DORA is bridging the gap between immersive virtual simulations and real world physical telepresence.
Telepresence robots have been used in a wide-range of applications, from remotely attending a meeting and visiting a museum to exploring space and scoping out a battlefield. As its name implies, these machines enable a user to make it as though they are standing in a distant location by navigating around an environment via a robotic surrogate. Yet, despite advancements in technology, the experience is still not exactly like real-life. That may may soon all change, especially if left in the hands of University of Pennsylvania engineers.
One team of researchers has set out to revolutionize telepresence robotics by building what they call Dexterous Observational Roving Automaton (DORA), which works with the Oculus Rift VR headset to establish a groundbreaking physical-virtual interface. Nowadays, most commercial devices are merely screens or tablets on moving platforms. However, DORA aspires to make it as though a user has actually been transported to another place.
In an effort to offer such an immersive experience, the remote robot is equipped with a pair of cameras that not only stream three-dimensional views of its terrain, but looks up/down, forward/backward and left/right as a VR headset wearer turns their own head. This is accomplished by precisely matching the movements of the headset wearer’s own neck in all six degrees of freedom through an inertial measurement unit (IMU) and infrared beacon tracking. That data is wirelessly transmitted to the robot’s embedded Atmel based Arduino and Intel Edison microcontrollers, prompting its camera-equipped head to mimic the motions of the user.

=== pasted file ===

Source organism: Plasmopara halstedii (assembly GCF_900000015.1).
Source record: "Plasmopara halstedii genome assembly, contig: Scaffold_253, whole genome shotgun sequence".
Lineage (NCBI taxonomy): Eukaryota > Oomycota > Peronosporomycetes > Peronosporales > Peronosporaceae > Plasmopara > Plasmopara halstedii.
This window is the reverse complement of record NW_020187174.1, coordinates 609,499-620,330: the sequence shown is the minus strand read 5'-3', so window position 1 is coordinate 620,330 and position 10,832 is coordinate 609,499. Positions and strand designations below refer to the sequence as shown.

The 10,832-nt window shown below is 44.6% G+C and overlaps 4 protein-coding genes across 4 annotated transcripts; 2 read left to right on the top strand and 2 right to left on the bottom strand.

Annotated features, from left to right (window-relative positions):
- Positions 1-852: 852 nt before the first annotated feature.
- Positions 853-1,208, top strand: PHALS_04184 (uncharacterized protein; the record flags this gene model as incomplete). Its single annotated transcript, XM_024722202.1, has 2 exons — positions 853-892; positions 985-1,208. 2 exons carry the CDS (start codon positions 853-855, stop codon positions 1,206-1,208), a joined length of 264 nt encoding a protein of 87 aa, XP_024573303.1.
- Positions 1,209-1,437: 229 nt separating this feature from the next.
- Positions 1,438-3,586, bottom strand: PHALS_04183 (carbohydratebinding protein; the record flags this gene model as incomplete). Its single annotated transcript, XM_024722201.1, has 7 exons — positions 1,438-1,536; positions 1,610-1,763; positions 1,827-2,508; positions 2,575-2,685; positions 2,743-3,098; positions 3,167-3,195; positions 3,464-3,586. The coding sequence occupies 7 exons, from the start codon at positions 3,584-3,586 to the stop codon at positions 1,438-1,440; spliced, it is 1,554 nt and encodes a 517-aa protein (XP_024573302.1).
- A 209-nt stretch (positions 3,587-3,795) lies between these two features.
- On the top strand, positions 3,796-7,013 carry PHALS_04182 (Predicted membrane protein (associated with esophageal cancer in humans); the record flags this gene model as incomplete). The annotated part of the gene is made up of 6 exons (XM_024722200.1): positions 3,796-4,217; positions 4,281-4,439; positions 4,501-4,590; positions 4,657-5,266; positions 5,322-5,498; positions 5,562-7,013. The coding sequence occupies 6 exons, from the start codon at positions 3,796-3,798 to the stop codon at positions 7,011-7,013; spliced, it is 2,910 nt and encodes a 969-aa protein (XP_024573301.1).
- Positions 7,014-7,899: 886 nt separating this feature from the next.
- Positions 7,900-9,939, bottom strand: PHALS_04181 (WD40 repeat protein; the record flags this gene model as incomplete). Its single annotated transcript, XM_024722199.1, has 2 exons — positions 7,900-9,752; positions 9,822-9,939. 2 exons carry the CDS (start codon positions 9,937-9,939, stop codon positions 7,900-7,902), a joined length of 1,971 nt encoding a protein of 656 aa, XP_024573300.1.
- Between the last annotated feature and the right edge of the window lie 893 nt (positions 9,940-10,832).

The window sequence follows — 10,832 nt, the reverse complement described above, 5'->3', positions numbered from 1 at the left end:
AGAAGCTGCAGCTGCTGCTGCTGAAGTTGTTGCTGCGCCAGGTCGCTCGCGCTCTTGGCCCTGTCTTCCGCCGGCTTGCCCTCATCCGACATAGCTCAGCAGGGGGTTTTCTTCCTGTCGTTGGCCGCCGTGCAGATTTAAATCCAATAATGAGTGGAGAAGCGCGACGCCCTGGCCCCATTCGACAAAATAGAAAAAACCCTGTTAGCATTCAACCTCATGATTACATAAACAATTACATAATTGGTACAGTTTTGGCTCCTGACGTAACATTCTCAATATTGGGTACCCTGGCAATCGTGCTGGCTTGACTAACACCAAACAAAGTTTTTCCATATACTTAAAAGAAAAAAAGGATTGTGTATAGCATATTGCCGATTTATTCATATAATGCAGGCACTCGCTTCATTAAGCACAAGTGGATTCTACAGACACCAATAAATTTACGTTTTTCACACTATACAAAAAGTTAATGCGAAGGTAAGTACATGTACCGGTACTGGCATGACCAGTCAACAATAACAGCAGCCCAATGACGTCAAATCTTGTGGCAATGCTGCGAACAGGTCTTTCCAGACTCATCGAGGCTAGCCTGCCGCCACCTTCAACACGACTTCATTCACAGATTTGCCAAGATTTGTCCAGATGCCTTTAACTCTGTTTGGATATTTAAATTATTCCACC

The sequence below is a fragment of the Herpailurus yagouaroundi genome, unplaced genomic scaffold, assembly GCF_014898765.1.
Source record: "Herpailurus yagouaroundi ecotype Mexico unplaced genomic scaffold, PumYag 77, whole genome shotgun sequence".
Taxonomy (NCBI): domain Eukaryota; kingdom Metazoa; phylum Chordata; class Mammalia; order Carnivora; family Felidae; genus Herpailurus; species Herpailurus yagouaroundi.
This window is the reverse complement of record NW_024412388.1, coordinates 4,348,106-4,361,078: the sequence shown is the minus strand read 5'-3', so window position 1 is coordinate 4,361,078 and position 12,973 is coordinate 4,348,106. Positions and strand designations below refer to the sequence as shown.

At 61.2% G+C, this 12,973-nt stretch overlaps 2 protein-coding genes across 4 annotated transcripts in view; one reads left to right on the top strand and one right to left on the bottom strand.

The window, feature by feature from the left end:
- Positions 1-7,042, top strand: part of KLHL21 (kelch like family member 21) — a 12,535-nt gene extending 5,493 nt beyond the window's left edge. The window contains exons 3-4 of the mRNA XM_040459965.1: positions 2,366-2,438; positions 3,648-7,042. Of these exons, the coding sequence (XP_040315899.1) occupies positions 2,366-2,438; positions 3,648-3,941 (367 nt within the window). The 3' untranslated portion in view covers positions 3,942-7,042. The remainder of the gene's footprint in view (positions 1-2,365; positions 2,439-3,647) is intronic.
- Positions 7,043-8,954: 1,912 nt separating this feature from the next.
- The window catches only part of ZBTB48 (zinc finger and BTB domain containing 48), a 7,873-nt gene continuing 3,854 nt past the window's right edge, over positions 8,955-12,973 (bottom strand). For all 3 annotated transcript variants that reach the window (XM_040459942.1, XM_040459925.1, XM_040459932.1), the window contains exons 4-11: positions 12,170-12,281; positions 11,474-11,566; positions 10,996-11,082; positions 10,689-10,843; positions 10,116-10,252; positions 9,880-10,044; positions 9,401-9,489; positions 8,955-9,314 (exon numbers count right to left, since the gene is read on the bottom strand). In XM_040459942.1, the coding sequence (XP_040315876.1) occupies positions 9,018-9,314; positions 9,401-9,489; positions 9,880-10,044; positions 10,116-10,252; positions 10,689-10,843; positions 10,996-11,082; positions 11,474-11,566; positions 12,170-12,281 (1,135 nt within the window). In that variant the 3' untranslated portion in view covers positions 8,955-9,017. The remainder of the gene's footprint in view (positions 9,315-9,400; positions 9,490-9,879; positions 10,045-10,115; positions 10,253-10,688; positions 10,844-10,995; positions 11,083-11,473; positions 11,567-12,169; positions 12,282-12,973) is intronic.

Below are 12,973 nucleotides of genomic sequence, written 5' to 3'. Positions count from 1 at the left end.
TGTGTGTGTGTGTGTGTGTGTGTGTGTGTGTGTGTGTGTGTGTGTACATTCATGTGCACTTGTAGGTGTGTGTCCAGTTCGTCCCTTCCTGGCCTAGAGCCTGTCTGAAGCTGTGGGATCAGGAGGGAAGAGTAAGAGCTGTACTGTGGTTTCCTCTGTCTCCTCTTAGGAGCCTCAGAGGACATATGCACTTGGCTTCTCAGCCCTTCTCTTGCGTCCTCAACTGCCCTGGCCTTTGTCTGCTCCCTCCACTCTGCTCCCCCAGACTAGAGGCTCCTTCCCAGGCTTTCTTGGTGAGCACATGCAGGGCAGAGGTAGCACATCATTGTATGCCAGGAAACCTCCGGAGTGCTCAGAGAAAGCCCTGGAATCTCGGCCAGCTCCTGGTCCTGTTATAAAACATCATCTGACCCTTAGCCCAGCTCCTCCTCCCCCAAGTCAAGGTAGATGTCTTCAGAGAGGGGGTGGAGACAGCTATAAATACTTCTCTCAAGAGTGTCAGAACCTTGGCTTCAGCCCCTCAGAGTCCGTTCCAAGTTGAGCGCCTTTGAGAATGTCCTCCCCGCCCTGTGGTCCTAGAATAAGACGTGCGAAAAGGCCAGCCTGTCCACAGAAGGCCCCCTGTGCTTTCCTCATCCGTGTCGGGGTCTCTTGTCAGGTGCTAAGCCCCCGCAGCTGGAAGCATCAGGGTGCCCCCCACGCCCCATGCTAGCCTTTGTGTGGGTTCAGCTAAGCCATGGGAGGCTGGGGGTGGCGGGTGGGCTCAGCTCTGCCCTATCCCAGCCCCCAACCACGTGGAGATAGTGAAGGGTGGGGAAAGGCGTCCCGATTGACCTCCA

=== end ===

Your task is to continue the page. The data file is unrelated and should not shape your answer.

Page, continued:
“DORA is based upon a fundamentally visceral human experience—that of experiencing a place primarily through the stimulation of sight and sound, and that of social interaction with other human beings, particularly with regards to the underlying meaning and subtlety associated with that interaction. At its core, the DORA platform explores the question of what it means to be present in a space, and how one’s presence affects the people and space around him or her,” its creators tell IEEE Spectrum.
Still in its prototyping stage, DORA operates over a radio link with a line of sight range of just over four miles. However, the team is looking to improve its responsiveness with a lag less than 60ms and to transition to Wi-Fi or 4G connections. This will allow for the system to be used in a variety of settings, such as virtual tourism, emergency response, and maybe one day even video chat.